Our online interface offers the possibility of parsing individual sample sentences on the fly. Any sample input can be annotated as if it had been included in the corpus. A collection of sample sentences gleaned from grammars and articles as well as experimentation with constructed input can be used to expose problems with specific constructions. In our opinion, this functionality of the interface is more valuable than the most detailed description of the various annotation schemes, as the user can directly inspect the system’s performance.

In addition to dependency queries, the BNC Dependency Bank provides regular expression searches on tagged and untagged versions of the corpus. Regular expression searches tend to result in high recall at the expense of precision (e.g. Lehmann 1997: 192). Annotated and un-annotated flat-file versions of all sentences can be searched via regular expression queries. The flat-file data and the parsed data are aligned at s-unit level. From the result display of such a regex query the user has direct access to the dependency annotation of the s-unit containing the retrieved instance and can see whether it would have been reported by a dependency query. Regular expression queries for assessing recall may be formulated as complex patterns based on word-class tagging or as simple and complex lexical patterns that may result in high recall for a lexical sub-set of instances. Such a two-pronged approach offers a second strategy for identifying problems with recall of dependency queries. If carried out in a systematic way, this results in figures for recall that take the regular expression search as baseline. Besides the options provided by the interface, there remains the classic strategy of so-called manual retrieval or ocular scan for identifying problems with recall. Manual retrieval, however, is only a viable option for phenomena with a reasonable relative frequency.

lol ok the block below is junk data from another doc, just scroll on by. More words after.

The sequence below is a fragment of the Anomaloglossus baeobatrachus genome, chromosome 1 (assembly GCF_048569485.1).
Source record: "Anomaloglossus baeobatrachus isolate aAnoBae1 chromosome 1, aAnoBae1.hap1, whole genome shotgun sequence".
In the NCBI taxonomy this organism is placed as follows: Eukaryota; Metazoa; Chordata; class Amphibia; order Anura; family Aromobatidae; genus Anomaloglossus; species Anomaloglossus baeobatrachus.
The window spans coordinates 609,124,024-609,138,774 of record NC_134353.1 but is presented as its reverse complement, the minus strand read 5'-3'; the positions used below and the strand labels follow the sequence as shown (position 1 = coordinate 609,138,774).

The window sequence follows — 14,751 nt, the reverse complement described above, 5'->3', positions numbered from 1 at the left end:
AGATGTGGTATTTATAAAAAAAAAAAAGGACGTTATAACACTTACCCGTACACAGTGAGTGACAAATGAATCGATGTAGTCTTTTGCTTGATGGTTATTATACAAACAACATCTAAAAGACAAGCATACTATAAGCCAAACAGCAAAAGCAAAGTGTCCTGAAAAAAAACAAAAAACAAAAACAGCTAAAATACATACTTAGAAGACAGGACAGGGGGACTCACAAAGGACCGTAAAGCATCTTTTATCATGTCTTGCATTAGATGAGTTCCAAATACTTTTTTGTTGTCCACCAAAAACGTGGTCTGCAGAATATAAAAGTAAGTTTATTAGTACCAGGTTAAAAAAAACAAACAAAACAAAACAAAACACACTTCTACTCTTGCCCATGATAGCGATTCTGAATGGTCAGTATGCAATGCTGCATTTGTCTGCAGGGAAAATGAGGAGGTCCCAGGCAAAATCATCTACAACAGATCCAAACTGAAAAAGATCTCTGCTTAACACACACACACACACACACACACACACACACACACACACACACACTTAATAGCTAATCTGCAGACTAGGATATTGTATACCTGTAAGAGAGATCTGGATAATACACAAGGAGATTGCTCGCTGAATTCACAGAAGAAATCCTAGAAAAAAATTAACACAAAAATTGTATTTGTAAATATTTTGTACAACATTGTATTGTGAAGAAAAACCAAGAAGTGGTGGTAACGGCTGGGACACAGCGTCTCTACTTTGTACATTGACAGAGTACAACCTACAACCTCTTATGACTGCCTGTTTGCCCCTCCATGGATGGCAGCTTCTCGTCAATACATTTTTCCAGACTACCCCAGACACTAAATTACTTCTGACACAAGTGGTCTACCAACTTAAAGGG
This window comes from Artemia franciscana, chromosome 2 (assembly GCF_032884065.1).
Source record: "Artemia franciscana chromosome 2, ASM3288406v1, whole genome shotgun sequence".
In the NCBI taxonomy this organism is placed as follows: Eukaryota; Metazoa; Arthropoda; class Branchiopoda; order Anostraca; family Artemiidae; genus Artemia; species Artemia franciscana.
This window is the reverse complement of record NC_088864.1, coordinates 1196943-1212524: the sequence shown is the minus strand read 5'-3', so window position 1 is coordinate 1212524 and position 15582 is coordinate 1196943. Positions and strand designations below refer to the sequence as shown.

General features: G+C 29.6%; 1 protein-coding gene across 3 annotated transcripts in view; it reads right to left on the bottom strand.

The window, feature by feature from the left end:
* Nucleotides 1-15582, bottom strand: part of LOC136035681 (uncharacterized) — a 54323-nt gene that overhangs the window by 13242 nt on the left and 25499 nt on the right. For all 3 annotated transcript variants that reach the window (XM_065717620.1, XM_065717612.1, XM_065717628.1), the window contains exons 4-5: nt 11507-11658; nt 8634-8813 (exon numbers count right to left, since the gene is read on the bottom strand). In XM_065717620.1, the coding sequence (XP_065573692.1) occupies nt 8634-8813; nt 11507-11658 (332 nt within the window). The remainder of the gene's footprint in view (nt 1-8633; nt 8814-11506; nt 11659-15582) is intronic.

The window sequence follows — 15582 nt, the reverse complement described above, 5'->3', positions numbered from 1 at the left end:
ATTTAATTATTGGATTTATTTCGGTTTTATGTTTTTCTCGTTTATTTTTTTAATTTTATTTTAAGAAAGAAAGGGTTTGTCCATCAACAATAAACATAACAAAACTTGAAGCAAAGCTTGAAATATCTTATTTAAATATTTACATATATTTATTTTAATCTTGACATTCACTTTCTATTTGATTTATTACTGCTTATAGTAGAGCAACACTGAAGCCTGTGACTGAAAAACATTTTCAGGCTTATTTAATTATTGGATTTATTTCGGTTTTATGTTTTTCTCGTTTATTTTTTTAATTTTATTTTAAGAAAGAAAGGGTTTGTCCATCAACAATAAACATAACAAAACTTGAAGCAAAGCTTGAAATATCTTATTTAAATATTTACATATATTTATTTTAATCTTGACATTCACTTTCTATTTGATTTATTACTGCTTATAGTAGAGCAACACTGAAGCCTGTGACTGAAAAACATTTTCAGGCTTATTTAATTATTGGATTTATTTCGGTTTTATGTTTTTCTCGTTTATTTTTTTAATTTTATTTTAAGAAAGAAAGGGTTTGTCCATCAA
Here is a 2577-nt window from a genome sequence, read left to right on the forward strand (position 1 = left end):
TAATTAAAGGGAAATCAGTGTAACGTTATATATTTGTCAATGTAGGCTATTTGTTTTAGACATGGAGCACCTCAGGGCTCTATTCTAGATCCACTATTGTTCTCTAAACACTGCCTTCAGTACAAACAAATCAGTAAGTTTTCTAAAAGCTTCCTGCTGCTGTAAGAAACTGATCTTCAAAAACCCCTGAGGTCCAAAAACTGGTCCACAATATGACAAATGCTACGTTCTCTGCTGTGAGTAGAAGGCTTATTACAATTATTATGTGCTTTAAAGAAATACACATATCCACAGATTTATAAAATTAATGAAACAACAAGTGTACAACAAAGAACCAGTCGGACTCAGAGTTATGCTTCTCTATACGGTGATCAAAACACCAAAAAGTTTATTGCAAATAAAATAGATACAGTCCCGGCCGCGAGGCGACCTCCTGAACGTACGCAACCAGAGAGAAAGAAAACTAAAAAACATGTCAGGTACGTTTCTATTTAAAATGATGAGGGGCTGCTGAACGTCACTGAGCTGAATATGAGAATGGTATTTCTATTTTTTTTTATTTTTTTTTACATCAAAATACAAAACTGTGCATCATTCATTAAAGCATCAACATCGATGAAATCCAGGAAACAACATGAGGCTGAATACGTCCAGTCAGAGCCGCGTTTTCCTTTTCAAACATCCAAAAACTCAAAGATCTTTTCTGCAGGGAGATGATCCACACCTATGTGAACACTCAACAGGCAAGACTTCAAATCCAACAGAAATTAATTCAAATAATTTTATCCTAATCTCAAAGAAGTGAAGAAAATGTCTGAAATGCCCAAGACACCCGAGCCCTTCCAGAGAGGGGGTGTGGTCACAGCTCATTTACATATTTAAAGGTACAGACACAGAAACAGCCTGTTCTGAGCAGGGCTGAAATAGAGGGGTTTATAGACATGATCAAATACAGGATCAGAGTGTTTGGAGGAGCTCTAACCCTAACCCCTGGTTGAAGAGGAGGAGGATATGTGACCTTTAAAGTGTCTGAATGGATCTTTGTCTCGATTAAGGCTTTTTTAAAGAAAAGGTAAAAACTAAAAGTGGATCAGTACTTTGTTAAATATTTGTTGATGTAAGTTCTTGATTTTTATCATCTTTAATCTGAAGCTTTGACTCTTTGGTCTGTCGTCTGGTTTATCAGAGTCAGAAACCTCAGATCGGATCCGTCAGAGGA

5. Conclusion

In this paper we have given an overview of the process of annotating the BNC with the help of a dependency parser. We have presented the BNC dependency bank as a new resource for descriptive linguists. We have outlined the functionality provided by our web-based interface to the BNC Dependency Bank. We have also discussed potential pitfalls and traps for the unwary and strategies for dealing with the problems inherent to our approach based on automatic annotation.

There are many different directions in which we plan to further develop the dependency bank framework. An interesting option to explore is the improvement of the parser with the help of its own output. The very accessibility of the data may be used to revise, adapt and improve the parser, Pro3Gres, in iterative development cycles. There are many possible additions to the functionality of the web-based interface. Currently, we offer only frequency-based analyses of specified types. We envisage a system that permits a more sophisticated approach based on various measures of surprise. Also the cross-tabulations of contextual information and the specified types appear to be an interesting possible feature. Last but not least the framework can be used for the annotation of other corpora. With the complete linguistic annotation added by the framework itself, we find ideal conditions for comparing the BNC with other corpora and additional sources of linguistic data.


Dependency bank project:

LT-TTT2 annotation framework:

C&C maximum entropy tagger: [].